I've often been asked to single out a reason as to why NightFall failed. As you can see from our history of development, we had a lot of ups and downs - some was just sheer bad timing, many were as a result of mismanagement. It's hard to pick out a single reason. Fatigue, lack of communication, bad management - all these things contributed to our demise. Let this be a lesson to all modders. It's a tough business, and you should do everything in your power to make sure you can succeed. Aim high; try something new - that's what modding is about. But be realistic. Try to avoid common pitfalls, like the ones I have mentioned in this article. It's disappointing to see great mods fade away to nothing because they were plagued by problems that a little bit of experience would overcome. It's even worse to be in a position where you feel responsible for what happened. Despite the fact that NightFall was unsuccessful, the team can walk away happy with their heads held high knowing that we've formed new friendships and learned new skills. Developing NightFall has been a rewarding experience for us all and provided fantastic insight into the challenging but rewarding world of game development. I hope our story helps you prepare for the challenges that face all developers, and I look forward to playing your mod/game in the not too distant future.

Post comment Comments  (0 - 50 of 66)
Aeneas2020 Dec 12 2007 says:

What an awesome peice of work. I'm really sorry nightfall didn't work out looking at your mod i can see a lot of comparisons with my own. Luckily we managed to avoid some of the pitfalls you had, by pure chance. Including ditching one of our original mod leads because he no mod or interpersonal skills at all (his "YOU ARE MAKING THIS MOD FOR ME SPEECH" still sends shudderes down my spine) We now run a 4 man crew modeller, mapper/animator, programmer, texture artists/ PR (with occasional contributions from others).

To be honest and without sounding totarlitarian i think anyone considering starting a mod should read this article. Hopefully it would stop the "all the gear and no idea" mentality that so often comes with new mods these days.

When reality hits people realise that running a mod team is a lot like running a bussiness if people don't meet deadlines or perform as expected then they need to go. As mercenary as that sounds it's the truth.

I could go on for a lot longer but rather than making an over long and boring post i'll just say WELL DONE! and my comiserations again. Best of luck with your future projects you deserve it!

+12 votes     reply to comment
FaceJerk Dec 12 2007 says:

This article is a definite heads up to any mod development team, Nightfall was my most anticipated mod (more than BM due to knowing a team member personally) and the fact that they continued development against that kind of pressure, team members disappearing and all the other non-sense is a marvel.

Good luck to all the other teams out there and hopefully the lessons learned from NF help you as well.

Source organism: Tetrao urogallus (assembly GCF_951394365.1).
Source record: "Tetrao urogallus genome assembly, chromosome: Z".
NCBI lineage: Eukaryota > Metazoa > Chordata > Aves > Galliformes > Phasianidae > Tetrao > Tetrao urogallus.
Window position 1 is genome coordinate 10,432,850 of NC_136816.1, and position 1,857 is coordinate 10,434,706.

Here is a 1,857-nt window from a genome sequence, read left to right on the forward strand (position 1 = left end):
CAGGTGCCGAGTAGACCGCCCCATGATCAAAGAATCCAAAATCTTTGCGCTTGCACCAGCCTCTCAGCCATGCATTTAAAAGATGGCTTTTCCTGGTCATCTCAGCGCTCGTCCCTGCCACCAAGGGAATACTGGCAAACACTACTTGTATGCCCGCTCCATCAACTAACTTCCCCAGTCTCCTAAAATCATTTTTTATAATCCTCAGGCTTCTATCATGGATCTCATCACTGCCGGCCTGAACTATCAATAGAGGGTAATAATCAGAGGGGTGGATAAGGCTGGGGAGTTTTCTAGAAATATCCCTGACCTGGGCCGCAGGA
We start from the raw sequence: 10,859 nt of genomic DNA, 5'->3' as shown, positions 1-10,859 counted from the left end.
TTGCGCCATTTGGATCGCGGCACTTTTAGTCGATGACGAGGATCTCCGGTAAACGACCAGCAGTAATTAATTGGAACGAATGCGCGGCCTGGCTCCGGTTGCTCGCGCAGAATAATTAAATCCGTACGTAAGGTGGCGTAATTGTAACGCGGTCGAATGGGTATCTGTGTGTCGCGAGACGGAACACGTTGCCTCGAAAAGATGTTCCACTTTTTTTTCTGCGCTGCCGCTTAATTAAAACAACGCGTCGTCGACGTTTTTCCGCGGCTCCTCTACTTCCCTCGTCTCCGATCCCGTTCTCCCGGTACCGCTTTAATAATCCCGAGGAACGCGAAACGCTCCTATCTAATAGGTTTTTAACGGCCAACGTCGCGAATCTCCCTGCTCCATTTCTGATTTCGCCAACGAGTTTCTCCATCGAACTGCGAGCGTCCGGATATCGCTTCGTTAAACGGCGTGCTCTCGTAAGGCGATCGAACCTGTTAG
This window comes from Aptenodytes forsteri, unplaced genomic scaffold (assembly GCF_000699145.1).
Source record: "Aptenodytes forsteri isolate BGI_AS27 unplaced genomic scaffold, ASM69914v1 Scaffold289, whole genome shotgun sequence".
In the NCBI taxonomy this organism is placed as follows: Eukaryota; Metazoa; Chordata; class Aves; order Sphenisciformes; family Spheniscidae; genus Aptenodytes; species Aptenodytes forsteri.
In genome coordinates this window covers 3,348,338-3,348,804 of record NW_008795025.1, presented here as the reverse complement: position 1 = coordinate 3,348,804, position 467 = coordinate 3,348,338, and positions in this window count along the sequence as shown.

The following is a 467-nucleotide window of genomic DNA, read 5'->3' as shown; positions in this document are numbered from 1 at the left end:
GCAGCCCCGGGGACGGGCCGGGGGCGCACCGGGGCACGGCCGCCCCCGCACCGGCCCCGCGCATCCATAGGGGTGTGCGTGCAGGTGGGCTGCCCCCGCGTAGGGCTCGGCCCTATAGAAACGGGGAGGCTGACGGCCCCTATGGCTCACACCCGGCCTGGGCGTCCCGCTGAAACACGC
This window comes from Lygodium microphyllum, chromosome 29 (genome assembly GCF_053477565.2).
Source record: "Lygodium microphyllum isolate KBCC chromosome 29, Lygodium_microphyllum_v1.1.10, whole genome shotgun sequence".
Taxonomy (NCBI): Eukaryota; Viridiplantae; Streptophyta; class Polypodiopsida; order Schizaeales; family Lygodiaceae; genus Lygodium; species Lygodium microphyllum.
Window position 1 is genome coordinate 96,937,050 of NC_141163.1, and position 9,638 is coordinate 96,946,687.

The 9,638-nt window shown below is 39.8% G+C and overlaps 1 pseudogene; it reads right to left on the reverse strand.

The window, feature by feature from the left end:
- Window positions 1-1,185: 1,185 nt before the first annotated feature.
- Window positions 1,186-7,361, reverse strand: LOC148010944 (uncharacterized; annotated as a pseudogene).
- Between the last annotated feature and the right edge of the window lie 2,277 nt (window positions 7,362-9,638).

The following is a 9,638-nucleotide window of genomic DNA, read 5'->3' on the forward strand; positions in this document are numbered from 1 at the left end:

+3 votes     reply to comment
TKAzA Staff
TKAzA Dec 12 2007 says:

Nice write matt and good work scotty on the edit :D turned out good, lessons to be learnt by all

+1 vote   reply to comment
ScarT- Dec 13 2007 says:

Great article! Like the lessons learned, since that probably isn't obvious to everyone ;)

I recognize loads of your points from my own modding experience, which seems to be quite general for most modding teams. Especially the one forming a "professional" studio - to be honest its just about the lamest thing ever (no offense!), since its only gonna cause you trouble, and it's just a name :)

Everybody that reads this article (everybody should, if they're involved with a mod) should also take these points serious. A detailed design document is NEEDED along with a proper way of communicating. This cannot be stressed enough!

There's probably sitting someone out there thinking "yeah right, not gonna happen to our mod" but I still recommend showing his article. I was looking through ModDB yesterday for some Half-Life 2 mod, and man there were many dead mods amonst!

Seems way to classic that mods start out with extreme expectations, like e.g. Nuclear Dawn which got skyhigh expections (from the community).

Also a high level of quality shouldn't be top priority, but that certainly doesn't mean releasing stuff that looks awful!

Think that's about it, overall great read :D!

+6 votes     reply to comment
SgtJman Dec 13 2007 says:

Sage advice,

A must read for any mod leader/management

+1 vote     reply to comment
smurfbizkit Dec 13 2007 says:

This, and the "modular" articles are among the best I've read at this site. Great stuff :) Hopefully we'll be seeing more informative pieces like this.

I do have to strongly echo what was said at the start of it, having a large team can be more of a hindrance than a help. Every major mod I've been a part of (although yes, definitely a smaller scale than this) has only had a core team of 3-5 active members ever.

+3 votes     reply to comment
KickBackRock Dec 13 2007 says:

The irony and hypocritical presentation of this, is hilarious.

+12 votes     reply to comment